By the time the mid-to-late 1990s rolled around, DiCaprio was a star. But nothing prepared him for the amount of celebrity he achieved with his next film, "Titanic" (1997), James Cameron's movie to end all movies about the doomed voyage aboard history's most notorious cruise ship. DiCaprio played Jack Dawson, a plucky, impoverished American artist who wins a third-class ticket on the luxury liner and enters into a star-crossed love affair with a young Philadelphia socialite (Kate Winslet) fated to marry the caddish heir to a steel fortune (Billy Zane). With stunning visual effects and a believable love story anchored by fine performances, "Titanic" became a landmark cinematic achievement, while earning the top spot as the all-time highest grossing film in history at the time. Although some bemoaned the fact the he did not receive an Oscar nomination, DiCaprio reigned supreme as the biggest male box office attraction; indeed, much of the repeat business that propelled "Titanic" to unprecedented heights was credited to a legion of young female fans who were enthralled with the young actor. After the one-two punch of "Romeo" and "Titanic," his celebrity status was assured and despite cutting back on the amount of roles he accepted, he became an object of media fascination for the next several years.
DiCaprio continued in period fare with the dual role of French King Louis XIV and his doppelganger in "The Man in the Iron Mask" (1998). Though he delivered another fine performance, he failed to ignite "Titanic"-sized box office returns. Two years later, he joined director Danny Boyle for "The Beach" (2000), an uneven star vehicle in which his performance was better than the story deserved. Things looked up when the actor was cast in Martin Scorsese's 19th century crime saga, "Gangs of New York" (2002). DiCaprio played Irish-American immigrant Amsterdam Vallon, who is released from prison and becomes intent on taking on a rival gang led by Bill the Butcher (Daniel Day-Lewis). He next found himself working with Steven Spielberg in "Catch Me If You Can" (2002), playing real-life con artist Frank W. Abagnale, who successfully pulled off enough scams in various identities that he became the youngest man on the FBI's most wanted list. Perfectly cast, DiCaprio delivered his most charming and mature performance to date.
DiCaprio reunited with Scorsese on "The Aviator" (2004), a project the actor initially planned to do with director Michael Mann, which focused on the prime years of the famed billionaire Howard Hughes. Although many felt DiCaprio's boyish looks were not ideally suited for the role, he delivered one of his strongest performances yet, convincingly portraying Hughes' multifaceted qualities: as a young mogul-in-the-making taking Hollywood by storm; as one of Tinseltown's most notorious ladies' men; as a pioneer of aviation and an enterprising maverick who took on the U.S. government; and most compellingly, as man whose potential is crippled by obsessive-compulsive disorder. For his efforts, DiCaprio was rewarded with a Golden Globe Award for Best Performance by an Actor in a Drama. His bravura performance also earned him another Academy Award nomination, while his second collaboration with Scorsese drew comparisons to the director's previous relationship with Robert De Niro.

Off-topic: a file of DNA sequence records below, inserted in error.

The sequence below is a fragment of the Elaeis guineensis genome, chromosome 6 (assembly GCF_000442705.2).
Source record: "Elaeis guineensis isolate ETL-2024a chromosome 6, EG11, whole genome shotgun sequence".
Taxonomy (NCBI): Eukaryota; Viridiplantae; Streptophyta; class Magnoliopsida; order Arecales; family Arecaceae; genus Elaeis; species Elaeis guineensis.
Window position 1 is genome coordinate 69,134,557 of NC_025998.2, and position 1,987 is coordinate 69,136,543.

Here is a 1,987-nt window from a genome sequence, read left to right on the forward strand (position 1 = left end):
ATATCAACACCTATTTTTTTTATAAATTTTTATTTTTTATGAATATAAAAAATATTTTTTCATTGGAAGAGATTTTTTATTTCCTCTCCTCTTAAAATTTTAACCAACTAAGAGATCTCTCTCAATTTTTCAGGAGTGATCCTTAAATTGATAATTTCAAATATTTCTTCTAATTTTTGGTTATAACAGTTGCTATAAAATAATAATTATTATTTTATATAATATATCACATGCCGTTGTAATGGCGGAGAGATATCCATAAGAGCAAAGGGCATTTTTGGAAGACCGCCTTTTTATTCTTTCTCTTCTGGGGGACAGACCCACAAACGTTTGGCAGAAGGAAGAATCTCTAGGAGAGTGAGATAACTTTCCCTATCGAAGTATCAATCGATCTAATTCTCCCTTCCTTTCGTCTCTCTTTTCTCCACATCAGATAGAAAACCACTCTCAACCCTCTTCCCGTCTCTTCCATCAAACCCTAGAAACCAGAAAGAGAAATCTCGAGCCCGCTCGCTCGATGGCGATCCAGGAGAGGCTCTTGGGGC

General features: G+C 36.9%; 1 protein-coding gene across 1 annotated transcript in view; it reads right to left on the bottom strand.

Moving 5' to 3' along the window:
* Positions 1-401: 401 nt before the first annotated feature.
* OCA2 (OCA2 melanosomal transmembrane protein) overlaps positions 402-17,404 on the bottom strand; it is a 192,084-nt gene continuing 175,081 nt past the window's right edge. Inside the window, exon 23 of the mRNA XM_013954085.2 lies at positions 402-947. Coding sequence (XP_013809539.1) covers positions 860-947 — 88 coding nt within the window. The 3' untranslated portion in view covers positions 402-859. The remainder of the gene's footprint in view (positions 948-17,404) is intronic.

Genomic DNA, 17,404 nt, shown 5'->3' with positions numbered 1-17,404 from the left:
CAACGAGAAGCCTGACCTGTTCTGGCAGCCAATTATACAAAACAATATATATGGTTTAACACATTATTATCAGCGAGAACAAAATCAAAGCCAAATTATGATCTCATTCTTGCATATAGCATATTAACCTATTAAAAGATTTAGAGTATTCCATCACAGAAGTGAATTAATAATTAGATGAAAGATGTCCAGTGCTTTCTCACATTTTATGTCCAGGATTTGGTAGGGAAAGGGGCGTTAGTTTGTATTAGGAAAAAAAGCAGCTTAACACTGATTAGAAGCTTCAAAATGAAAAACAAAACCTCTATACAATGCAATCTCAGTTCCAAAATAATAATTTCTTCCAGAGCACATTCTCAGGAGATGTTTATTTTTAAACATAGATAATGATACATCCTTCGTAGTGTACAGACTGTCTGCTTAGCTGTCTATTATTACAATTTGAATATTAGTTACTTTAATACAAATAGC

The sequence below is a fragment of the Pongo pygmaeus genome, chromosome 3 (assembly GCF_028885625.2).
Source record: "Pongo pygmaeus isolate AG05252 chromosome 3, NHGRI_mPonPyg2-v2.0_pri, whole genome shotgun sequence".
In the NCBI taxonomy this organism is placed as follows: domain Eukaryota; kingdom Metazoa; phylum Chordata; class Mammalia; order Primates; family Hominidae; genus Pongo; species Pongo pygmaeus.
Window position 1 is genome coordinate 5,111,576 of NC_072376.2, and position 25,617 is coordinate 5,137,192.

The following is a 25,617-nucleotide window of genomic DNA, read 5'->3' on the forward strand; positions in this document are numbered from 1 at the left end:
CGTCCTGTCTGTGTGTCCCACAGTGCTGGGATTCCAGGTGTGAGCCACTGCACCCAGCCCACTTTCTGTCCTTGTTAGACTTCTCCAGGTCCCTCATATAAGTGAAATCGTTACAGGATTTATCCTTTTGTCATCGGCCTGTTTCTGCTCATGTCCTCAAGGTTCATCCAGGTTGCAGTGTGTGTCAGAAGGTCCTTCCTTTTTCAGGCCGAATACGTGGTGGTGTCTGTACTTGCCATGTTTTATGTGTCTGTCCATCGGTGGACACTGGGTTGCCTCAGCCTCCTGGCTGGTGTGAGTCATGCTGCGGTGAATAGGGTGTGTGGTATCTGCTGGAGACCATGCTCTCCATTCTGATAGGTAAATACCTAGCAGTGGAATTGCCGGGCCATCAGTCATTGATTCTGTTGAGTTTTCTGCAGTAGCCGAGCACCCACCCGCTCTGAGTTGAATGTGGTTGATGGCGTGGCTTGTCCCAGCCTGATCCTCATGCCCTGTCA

DiCaprio reunited with Scorsese alongside an all-star cast that included Matt Damon, Mark Wahlberg, Martin Sheen, Alec Baldwin and Jack Nicholson for "The Departed" (2006), in which he played a Boston cop assigned to work undercover inside a notorious Irish-American gang. As he rises up the ranks to a senior level and earns the trust of the gang's ruthless leader (Nicholson), a member of the gang (Damon) infiltrates the police force and feeds the gang high-level intelligence. Also that year, DiCaprio starred in "Blood Diamond" (2006), a sweeping tale about a South African diamond smuggler (DiCaprio) and a poor fisherman (Djimon Hounsou) who join forces in order to find a rare pink diamond that can transform both their lives. DiCaprio earned Golden Globe Award nominations for Best Actor for both "The Departed" and "Blood Diamond," while he received a Best Actor nod at the Academy Awards for only the latter. A committed environmental activist who lived up to his public opinions by driving a hybrid vehicle and installing solar panels on his house, it was no surprise that DiCaprio narrated "11th Hour" (2006), a documentary that examined global warming and possible solutions to restore the planet's decaying ecosystems.
Apart from his environmental efforts and film roles, DiCaprio consistently remained in the news â¿¿ predominately of the tabloid variety â¿¿ for one other reason: his reputation as bit of a Lothario, who, along with best friend Tobey Maguire, could have his pick of the most beautiful women in the world. He was noted for his on-again, off-again romance with model Kristen Zang in 1996-97 and British model Emma Miller. He was also involved with Brazilian supermodel Gisele BÃ¼ndchen for several years starting in 2001, which was well chronicled in the media, only to break it off in 2002. They rekindled in 2003, but ultimately the couple split for good in 2005. Continuing the supermodel trend, he began dating Israeli beauty, Bar Refaeli, perhaps his most recognized romance, which started in early 2006. The pair made a public showing of meeting Israeli president Shimon Peres in 2007, split amicably in 2009, got back together in 2010 and permanently called it quits in 2011. In May of that year, DiCaprio moved over to dating actresses with Blake Lively, a whirlwind romance that ended after only five months in October 2011.